McIntosh sentenced in death of Versailles man
Wanda English Burnett
A high level of security was present in Ripley County Circuit Court Monday morning, January 30 as the sentencing for Jeremiah J. McIntosh got underway at 9:00 a.m. A number of officers from the sheriff’s office were on hand along with members of the State Police Emergency Response Team.
Regarding the above normal presence of law enforcement, one member of the Benham family whispered from his back row seat before court began, “Did they think we were going to take people out?”
People entering the courtroom had to take their jackets off and go through electronic monitoring.
McIntosh had pled guilty in December to Voluntary Manslaughter, a Class B felony, in the death of Jeffrey Benham, 48, of Versailles. The incident had occurred in April of 2011 near Versailles. McIntosh had beaten Benham with a ball bat and he later died from complications from the beating.
Prosecutor Ric Hertel had one addition for the conditions of probation before Judge Carl Taul handed down the sentence. He requested that the defendant pay the funeral expenses of the deceased.
John Watson, attorney for McIntosh, had no objection to the request, which the judge granted.
McIntosh, who was given the opportuity to speak, declined.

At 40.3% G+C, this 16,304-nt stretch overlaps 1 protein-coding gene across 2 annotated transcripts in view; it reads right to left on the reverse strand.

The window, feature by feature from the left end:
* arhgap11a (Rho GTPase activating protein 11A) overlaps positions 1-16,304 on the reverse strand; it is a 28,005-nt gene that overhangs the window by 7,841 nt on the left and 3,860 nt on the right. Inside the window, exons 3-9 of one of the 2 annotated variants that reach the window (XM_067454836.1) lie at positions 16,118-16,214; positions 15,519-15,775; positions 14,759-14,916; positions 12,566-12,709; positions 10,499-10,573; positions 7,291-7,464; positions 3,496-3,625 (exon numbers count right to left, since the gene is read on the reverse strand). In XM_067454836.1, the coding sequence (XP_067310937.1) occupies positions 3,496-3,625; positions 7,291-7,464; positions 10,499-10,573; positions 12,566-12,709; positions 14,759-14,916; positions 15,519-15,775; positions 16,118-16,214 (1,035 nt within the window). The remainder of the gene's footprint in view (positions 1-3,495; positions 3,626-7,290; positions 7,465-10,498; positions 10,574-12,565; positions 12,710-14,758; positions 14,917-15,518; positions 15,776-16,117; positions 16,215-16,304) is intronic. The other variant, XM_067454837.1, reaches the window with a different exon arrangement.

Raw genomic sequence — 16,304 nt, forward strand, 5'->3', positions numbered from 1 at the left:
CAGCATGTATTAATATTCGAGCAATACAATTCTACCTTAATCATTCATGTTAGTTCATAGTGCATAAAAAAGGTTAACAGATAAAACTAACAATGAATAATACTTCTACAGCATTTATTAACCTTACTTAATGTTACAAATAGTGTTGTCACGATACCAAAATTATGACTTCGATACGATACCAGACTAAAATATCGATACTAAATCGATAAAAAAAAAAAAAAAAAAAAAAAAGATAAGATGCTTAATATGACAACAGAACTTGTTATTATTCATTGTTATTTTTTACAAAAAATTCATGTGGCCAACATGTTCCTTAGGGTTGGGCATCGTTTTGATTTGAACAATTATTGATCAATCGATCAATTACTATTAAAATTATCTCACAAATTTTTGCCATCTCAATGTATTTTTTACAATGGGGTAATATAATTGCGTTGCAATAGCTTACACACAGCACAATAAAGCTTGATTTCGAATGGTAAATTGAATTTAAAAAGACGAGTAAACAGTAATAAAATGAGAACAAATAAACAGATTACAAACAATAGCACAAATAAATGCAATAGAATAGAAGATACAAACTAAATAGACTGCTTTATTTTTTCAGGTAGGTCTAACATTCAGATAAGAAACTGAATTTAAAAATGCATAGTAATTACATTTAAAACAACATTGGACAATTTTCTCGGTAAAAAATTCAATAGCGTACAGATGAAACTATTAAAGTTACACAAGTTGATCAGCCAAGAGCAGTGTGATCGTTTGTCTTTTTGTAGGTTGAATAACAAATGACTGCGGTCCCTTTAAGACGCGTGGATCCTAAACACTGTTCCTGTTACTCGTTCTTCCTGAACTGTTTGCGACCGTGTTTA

Charlene Benham, mother of the deceased, took the stand. In a quiet, tearful voice, she said, “This is such a bad thing. I loved my son like your mother loves you,” she told McIntosh directly. “I’m trying to forgive you. I will forgive you,” she continued, in the same soft voice that seemed to bring a calmness to the courtroom.
“I’ve prayed to my son, and he’s forgiven you,” she said. She went on to say the deed had impacted all of her family including her 30 grandchildren. “It’s hard on all of us, but, we’ll make it.” She then turned to McIntosh’s mother, who was seated in the front row in the courtroom, and said, “Ma’am, I’m with you.” Tears fell down both mothers present, each with their respective losses.
Mrs. Benham was described as “classy and impressive,” from court officials following the hearing. Within her short message, she had brought the level of tension from an extremely high volume to a bare minimum.
The defendant was then sentenced to 20 years in the Indiana Department of Corrections with three years suspended to probation. He will receive credit for 271 days already served in the Ripley County Jail.
McIntosh will have to adhere to all conditions of probation upon his release from prison or face doing the three years in prison. One condition of probation is to have no contact with the victim’s family.
|WANDA ENGLISH BURNETT PHOTO
Pictured above, Ripley County Sheriff Tom Grills, left, along with Randy Thieman (behind sheriff) and Bill McDonald, jail employees, escort Jeremiah McIntosh from the courthouse Monday morning after he was sentenced on a Voluntary Manslaughter charge.